likens man to insect as a way of implying that both species are equally
insignificant. In the "showing off" scene at the Sunday school during Judge
Thatcher's visit, "The librarian 'showed off' - running hither and thither with
his arms full of books and making a deal of the splutter and fuss that insect
authority delights in." The image deflates the man's unwarranted
metaphorical use of the insect occurs when Tom's conscience is tortured by his
knowledge that Muff Potter may be hanged because of his silence over the
murder. There is a violent thunderstorm, which Tom interprets as God's wrath
against him: "It might have seemed to him [God] a waste of pomp and ammunition
to kill a bug with a battery of artillery, but there seemed nothing incongruous
about the getting up such an expensive thunderstorm as this to knock the turf
from under an insect like himself." On one hand, Tom considers himself as
insignificant as an insect; on the other, because he specializes in casting
himself as a hero at the center of things, he is convinced that he is important
enough in God's eyes to merit a "battery of artillery."
are used in church and school scenes to comment satirically on the events.
While Tom is supposed to be listening to a prayer in church, he finds himself
more fascinated by a housefly cleaning itself. His detailed observation of the
fly comments indirectly on the tediousness, emptiness and insignificance of the
prayer from Tom's point of view. A subsequent scene, in which the entire
congregation's attention is stolen away from the sermon to to antics of a bug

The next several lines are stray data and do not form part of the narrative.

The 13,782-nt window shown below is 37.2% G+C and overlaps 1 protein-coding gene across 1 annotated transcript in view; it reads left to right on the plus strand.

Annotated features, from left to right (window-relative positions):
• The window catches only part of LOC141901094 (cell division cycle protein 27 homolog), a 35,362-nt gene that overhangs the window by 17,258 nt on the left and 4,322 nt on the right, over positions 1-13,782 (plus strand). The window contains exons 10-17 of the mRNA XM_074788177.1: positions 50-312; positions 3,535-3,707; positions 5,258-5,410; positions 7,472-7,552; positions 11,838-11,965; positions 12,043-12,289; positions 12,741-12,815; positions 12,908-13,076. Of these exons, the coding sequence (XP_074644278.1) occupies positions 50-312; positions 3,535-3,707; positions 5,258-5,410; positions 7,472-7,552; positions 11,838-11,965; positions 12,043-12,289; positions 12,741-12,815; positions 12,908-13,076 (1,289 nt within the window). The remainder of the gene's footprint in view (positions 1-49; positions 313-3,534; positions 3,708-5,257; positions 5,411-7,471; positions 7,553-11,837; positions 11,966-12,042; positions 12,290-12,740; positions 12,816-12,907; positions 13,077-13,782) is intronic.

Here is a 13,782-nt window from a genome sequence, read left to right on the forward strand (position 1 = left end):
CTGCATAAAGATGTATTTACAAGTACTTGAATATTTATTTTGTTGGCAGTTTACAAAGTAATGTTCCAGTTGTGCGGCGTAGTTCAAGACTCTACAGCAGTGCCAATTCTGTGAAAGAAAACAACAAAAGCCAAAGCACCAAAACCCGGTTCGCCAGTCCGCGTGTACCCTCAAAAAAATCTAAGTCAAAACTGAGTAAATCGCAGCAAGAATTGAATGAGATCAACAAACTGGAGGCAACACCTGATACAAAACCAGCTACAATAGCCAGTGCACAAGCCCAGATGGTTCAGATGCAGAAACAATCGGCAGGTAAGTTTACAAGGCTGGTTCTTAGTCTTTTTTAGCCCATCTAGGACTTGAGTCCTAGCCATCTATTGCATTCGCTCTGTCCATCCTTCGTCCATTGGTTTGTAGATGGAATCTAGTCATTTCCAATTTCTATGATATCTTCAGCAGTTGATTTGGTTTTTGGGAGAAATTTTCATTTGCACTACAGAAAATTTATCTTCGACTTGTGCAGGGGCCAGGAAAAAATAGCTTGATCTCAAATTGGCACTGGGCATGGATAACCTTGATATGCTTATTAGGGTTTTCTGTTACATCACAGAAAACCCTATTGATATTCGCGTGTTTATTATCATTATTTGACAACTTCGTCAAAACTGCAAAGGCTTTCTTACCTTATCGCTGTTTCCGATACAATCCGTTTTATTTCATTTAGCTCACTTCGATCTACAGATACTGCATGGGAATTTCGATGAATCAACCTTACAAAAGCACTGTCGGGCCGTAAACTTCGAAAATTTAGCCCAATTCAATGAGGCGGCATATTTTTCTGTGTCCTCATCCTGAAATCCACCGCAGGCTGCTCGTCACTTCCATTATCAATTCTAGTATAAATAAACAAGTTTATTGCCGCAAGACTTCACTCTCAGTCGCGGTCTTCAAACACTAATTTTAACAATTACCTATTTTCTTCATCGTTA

and a poodle, carries the same satirical flavor: when it comes to a contest
between a bug and religion, the bug is the winner.
When Tom finds
himself bored by his school lesson, he directs the movements of a tick on his
slate, using a pin. The tick becomes a symbol of how the school tries to
control Tom. It also reveals his selfish character: Tom is impatient when the
tick is on his friend Joe's side of the slate, and changes the rules he himself
drew up, in order to recover control over the tick.
The town of
view St Petersburg as a microcosm of America. It contains in microcosm all the
great institutions: public morality, the law, education, religion, medicine, and
economics, enabling Twain to satirize them all. In this context, Tom, Huck and
Joe Harper's escape to Jackson's island symbolizes their withdrawal from
mainstream society as part of a rite of passage; they will re-enter society as
more mature people.
stories of heroes and in more modern adventure stories, as a rite of passage
marking the transition between boyhood and manhood, the hero often descends
into a cave or labyrinth, where he undergoes ordeals. If he shows courage and
passes the ordeals, he gains a treasure and returns with it to society,
enriched and enriching others. Twain's novel follows this mythical tradition,
which symbolizes the hero's withdrawal of his senses from the external world of
illusion so that he can discover an eternal inner truth or self-knowledge (the
treasure). Though Tom's irresponsibility leads to his getting himself and Becky
lost in the cave, he acts with resourcefulness, courage and compassion and is
able to get both of them out. Though he does not find the treasure on this
occasion, he later realizes that this is where it is hidden, and returns with
Huck to claim it.
particularly gold, is an ancient symbol of self-knowledge or wisdom. This holds
true in this novel, with Tom and Huck having to show courage, selflessness and
resourcefulness in 'earning' the treasure. It has a second meaning, too,
symbolizing the boys' leaving behind their childish trashy "treasures" and
their entry into the adult monetary system. Both meanings carry the sense of a
rite of passage from childhood to manhood.